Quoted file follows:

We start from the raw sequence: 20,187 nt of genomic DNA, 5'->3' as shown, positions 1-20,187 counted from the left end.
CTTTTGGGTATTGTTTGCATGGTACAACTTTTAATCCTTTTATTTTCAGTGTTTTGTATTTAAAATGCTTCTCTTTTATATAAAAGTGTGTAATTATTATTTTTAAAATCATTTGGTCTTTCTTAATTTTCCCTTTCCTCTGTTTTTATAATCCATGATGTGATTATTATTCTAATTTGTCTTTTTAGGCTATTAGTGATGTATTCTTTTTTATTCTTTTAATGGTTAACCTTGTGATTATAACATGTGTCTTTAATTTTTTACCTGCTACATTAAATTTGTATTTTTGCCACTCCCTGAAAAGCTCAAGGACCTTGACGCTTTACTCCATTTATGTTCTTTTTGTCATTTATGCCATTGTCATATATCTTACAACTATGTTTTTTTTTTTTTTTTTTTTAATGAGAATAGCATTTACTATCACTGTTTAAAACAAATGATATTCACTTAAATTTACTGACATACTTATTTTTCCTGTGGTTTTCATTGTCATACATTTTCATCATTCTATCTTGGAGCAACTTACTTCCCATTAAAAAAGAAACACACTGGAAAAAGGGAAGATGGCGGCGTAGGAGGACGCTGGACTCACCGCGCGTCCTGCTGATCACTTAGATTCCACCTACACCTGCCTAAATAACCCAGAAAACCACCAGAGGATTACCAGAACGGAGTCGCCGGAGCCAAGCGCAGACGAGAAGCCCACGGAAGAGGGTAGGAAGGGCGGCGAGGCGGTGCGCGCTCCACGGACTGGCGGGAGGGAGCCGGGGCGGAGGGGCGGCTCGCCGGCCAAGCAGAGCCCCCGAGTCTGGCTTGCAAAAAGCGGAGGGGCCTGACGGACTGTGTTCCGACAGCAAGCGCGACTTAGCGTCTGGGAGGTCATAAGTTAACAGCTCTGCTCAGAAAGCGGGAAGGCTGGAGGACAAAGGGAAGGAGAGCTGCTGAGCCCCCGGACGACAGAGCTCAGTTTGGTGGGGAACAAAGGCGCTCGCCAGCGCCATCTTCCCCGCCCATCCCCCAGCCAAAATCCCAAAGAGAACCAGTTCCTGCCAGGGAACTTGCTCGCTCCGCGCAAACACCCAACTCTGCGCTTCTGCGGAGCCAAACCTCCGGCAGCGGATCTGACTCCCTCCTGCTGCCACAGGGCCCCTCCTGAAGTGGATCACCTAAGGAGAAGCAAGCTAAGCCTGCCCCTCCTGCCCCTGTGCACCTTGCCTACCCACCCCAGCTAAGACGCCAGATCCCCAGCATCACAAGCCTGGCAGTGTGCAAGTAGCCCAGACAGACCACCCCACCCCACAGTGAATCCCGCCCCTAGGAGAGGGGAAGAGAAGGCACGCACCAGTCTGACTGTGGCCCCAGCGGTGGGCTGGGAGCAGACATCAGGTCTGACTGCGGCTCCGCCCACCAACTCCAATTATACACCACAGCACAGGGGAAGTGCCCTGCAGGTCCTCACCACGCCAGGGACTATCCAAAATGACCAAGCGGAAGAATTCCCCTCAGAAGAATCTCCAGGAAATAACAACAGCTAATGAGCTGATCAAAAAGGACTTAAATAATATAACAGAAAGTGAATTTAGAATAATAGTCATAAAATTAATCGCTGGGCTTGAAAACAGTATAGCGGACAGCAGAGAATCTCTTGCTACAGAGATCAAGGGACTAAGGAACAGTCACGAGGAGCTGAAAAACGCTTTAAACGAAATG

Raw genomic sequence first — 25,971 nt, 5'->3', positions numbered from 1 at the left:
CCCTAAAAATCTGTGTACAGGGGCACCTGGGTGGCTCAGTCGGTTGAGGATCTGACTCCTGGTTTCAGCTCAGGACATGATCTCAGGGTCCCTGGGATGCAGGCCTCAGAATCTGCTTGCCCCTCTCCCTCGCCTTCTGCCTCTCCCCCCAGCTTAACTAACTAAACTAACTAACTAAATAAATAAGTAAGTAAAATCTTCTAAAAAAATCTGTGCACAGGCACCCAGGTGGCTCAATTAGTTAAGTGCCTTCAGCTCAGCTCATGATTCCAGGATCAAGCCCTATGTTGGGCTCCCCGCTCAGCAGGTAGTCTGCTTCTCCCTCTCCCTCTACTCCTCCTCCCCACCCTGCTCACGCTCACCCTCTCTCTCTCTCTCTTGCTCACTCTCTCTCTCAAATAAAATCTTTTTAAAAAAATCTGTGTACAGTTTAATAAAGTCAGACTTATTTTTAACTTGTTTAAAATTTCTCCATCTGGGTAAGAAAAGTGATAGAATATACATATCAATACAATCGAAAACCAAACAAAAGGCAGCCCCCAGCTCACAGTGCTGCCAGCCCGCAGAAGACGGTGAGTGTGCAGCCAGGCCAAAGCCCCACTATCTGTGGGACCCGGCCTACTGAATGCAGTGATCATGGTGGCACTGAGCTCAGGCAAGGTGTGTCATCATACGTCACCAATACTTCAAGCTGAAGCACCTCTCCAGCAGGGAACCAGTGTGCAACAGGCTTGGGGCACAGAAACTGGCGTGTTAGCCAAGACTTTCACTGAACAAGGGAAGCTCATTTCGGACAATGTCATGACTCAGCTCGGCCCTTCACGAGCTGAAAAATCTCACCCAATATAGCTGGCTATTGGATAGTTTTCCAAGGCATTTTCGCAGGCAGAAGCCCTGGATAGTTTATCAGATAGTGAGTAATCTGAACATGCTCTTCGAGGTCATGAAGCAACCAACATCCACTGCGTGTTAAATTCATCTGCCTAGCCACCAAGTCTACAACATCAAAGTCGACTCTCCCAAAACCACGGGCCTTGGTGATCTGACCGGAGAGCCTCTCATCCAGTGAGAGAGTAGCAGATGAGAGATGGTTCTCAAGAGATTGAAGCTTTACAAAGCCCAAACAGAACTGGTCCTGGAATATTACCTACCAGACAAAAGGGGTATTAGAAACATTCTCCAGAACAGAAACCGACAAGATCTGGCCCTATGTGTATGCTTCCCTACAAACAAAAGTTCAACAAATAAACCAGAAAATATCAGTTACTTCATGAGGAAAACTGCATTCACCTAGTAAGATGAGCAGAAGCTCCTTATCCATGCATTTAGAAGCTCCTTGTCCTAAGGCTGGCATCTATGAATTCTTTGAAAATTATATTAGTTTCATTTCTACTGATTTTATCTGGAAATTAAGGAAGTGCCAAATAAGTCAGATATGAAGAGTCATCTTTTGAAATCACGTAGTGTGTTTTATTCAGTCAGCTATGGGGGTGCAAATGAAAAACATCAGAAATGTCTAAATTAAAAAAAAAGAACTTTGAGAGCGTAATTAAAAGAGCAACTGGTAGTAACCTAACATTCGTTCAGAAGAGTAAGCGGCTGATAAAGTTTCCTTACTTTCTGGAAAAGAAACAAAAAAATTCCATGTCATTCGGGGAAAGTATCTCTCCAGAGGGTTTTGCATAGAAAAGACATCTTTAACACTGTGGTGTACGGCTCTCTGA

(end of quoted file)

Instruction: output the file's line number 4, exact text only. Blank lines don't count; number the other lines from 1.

CCCTAAAAATCTGTGTACAGGGGCACCTGGGTGGCTCAGTCGGTTGAGGATCTGACTCCTGGTTTCAGCTCAGGACATGATCTCAGGGTCCCTGGGATGCAGGCCTCAGAATCTGCTTGCCCCTCTCCCTCGCCTTCTGCCTCTCCCCCCAGCTTAACTAACTAAACTAACTAACTAAATAAATAAGTAAGTAAAATCTTCTAAAAAAATCTGTGCACAGGCACCCAGGTGGCTCAATTAGTTAAGTGCCTTCAGCTCAGCTCATGATTCCAGGATCAAGCCCTATGTTGGGCTCCCCGCTCAGCAGGTAGTCTGCTTCTCCCTCTCCCTCTACTCCTCCTCCCCACCCTGCTCACGCTCACCCTCTCTCTCTCTCTCTTGCTCACTCTCTCTCTCAAATAAAATCTTTTTAAAAAAATCTGTGTACAGTTTAATAAAGTCAGACTTATTTTTAACTTGTTTAAAATTTCTCCATCTGGGTAAGAAAAGTGATAGAATATACATATCAATACAATCGAAAACCAAACAAAAGGCAGCCCCCAGCTCACAGTGCTGCCAGCCCGCAGAAGACGGTGAGTGTGCAGCCAGGCCAAAGCCCCACTATCTGTGGGACCCGGCCTACTGAATGCAGTGATCATGGTGGCACTGAGCTCAGGCAAGGTGTGTCATCATACGTCACCAATACTTCAAGCTGAAGCACCTCTCCAGCAGGGAACCAGTGTGCAACAGGCTTGGGGCACAGAAACTGGCGTGTTAGCCAAGACTTTCACTGAACAAGGGAAGCTCATTTCGGACAATGTCATGACTCAGCTCGGCCCTTCACGAGCTGAAAAATCTCACCCAATATAGCTGGCTATTGGATAGTTTTCCAAGGCATTTTCGCAGGCAGAAGCCCTGGATAGTTTATCAGATAGTGAGTAATCTGAACATGCTCTTCGAGGTCATGAAGCAACCAACATCCACTGCGTGTTAAATTCATCTGCCTAGCCACCAAGTCTACAACATCAAAGTCGACTCTCCCAAAACCACGGGCCTTGGTGATCTGACCGGAGAGCCTCTCATCCAGTGAGAGAGTAGCAGATGAGAGATGGTTCTCAAGAGATTGAAGCTTTACAAAGCCCAAACAGAACTGGTCCTGGAATATTACCTACCAGACAAAAGGGGTATTAGAAACATTCTCCAGAACAGAAACCGACAAGATCTGGCCCTATGTGTATGCTTCCCTACAAACAAAAGTTCAACAAATAAACCAGAAAATATCAGTTACTTCATGAGGAAAACTGCATTCACCTAGTAAGATGAGCAGAAGCTCCTTATCCATGCATTTAGAAGCTCCTTGTCCTAAGGCTGGCATCTATGAATTCTTTGAAAATTATATTAGTTTCATTTCTACTGATTTTATCTGGAAATTAAGGAAGTGCCAAATAAGTCAGATATGAAGAGTCATCTTTTGAAATCACGTAGTGTGTTTTATTCAGTCAGCTATGGGGGTGCAAATGAAAAACATCAGAAATGTCTAAATTAAAAAAAAAGAACTTTGAGAGCGTAATTAAAAGAGCAACTGGTAGTAACCTAACATTCGTTCAGAAGAGTAAGCGGCTGATAAAGTTTCCTTACTTTCTGGAAAAGAAACAAAAAAATTCCATGTCATTCGGGGAAAGTATCTCTCCAGAGGGTTTTGCATAGAAAAGACATCTTTAACACTGTGGTGTACGGCTCTCTGA